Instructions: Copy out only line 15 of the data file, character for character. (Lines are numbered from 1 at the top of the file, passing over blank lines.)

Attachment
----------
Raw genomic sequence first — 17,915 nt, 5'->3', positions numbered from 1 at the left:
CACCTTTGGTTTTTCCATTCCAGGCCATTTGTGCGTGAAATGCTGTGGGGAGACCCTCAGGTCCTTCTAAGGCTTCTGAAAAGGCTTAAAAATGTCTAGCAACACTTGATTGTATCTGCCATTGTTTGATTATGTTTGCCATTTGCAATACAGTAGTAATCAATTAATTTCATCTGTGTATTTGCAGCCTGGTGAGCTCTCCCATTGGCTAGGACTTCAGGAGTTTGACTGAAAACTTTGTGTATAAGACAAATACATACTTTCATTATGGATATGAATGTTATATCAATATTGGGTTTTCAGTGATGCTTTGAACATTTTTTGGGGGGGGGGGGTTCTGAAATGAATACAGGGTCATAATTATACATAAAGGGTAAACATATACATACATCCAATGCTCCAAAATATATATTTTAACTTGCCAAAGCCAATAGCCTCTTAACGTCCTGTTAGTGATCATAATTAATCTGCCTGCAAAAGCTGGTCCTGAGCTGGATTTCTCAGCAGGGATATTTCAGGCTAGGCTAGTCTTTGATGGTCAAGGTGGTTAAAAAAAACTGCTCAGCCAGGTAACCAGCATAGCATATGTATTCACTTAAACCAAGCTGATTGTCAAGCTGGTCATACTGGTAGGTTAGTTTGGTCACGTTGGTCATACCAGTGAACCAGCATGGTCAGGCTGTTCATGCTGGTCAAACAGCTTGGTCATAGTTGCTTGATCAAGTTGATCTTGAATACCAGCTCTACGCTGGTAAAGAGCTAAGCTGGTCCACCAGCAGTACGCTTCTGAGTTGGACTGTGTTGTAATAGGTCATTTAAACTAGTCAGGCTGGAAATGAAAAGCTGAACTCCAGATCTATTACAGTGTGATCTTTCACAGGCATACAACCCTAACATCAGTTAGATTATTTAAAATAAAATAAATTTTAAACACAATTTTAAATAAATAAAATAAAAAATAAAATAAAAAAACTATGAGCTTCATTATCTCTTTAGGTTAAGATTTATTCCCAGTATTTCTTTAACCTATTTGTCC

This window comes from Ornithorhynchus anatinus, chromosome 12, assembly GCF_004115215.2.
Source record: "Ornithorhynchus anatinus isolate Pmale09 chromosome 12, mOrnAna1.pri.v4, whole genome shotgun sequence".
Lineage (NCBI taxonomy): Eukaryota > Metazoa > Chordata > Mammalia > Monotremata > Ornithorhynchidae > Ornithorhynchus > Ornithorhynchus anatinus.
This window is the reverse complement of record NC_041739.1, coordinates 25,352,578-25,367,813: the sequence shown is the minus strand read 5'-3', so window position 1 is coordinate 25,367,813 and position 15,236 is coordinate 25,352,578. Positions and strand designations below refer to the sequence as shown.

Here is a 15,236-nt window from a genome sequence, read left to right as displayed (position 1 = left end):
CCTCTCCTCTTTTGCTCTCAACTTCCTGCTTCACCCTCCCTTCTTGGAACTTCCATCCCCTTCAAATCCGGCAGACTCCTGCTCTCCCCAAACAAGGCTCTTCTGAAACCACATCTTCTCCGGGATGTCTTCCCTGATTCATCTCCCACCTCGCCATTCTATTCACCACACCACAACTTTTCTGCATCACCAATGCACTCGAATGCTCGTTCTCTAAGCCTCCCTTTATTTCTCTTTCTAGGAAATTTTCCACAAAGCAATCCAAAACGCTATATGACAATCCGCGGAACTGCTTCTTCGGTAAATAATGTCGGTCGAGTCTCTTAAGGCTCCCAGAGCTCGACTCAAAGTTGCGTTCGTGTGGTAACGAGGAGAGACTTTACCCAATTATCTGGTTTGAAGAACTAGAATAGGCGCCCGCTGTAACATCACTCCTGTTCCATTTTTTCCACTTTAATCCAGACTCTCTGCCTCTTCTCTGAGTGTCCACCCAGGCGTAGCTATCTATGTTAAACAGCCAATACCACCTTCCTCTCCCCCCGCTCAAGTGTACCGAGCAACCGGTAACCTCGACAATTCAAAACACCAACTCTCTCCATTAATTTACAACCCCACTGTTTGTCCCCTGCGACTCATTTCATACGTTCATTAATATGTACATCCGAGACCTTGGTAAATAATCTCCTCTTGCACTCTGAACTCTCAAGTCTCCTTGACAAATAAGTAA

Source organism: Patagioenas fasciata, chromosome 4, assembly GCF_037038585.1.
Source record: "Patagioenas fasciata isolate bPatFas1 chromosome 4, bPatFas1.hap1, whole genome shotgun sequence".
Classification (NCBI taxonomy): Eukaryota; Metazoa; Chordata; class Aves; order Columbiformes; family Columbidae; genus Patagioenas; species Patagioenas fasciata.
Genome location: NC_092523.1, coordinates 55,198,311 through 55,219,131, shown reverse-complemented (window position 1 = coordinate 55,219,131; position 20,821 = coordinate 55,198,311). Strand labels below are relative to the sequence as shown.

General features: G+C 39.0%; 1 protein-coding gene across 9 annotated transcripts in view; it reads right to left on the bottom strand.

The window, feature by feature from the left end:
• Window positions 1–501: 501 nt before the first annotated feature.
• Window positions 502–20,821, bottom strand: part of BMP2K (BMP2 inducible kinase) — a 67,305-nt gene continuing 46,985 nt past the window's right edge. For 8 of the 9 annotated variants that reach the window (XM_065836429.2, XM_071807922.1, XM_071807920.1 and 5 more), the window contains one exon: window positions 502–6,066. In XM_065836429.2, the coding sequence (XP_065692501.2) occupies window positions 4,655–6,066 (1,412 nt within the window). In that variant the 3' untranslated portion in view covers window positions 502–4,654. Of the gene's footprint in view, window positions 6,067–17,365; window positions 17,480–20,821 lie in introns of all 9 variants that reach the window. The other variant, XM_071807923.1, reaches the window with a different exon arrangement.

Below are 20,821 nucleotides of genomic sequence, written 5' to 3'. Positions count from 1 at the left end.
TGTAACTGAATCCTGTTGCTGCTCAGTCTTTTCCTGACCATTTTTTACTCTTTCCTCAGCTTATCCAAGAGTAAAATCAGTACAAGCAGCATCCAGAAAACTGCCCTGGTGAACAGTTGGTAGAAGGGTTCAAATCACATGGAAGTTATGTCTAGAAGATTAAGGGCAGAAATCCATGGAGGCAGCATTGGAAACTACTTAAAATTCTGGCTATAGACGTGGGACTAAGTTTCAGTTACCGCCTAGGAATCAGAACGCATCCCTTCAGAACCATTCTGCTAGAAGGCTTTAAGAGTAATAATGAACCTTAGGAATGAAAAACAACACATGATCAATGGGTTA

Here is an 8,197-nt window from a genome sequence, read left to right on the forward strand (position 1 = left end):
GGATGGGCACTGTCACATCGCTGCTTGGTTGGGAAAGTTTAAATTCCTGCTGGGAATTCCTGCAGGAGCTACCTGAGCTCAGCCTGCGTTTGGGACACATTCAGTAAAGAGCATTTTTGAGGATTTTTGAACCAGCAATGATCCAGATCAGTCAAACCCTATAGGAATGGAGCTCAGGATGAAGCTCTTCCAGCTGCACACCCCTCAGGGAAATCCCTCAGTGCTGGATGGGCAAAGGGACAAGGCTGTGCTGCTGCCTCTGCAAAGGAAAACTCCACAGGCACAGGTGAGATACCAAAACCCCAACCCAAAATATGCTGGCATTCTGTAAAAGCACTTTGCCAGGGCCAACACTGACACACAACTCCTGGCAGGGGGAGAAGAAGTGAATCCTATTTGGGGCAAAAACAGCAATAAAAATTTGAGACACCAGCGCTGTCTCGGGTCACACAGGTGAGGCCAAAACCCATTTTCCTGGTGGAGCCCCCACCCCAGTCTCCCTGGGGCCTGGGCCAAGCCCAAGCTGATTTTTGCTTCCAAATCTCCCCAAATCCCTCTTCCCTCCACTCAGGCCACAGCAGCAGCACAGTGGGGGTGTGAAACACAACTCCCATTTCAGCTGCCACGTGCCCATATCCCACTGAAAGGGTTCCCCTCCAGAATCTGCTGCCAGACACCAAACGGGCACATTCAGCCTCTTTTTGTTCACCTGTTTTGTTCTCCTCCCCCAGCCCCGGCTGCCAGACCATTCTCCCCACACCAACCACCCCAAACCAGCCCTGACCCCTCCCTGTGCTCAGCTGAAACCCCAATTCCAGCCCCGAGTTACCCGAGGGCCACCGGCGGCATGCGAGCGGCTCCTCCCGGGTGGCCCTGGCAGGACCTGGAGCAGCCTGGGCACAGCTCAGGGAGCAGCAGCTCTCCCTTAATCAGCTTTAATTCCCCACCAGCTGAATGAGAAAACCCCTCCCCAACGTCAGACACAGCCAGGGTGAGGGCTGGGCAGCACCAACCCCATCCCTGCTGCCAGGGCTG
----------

• Window positions 1–501: 501 nt before the first annotated feature.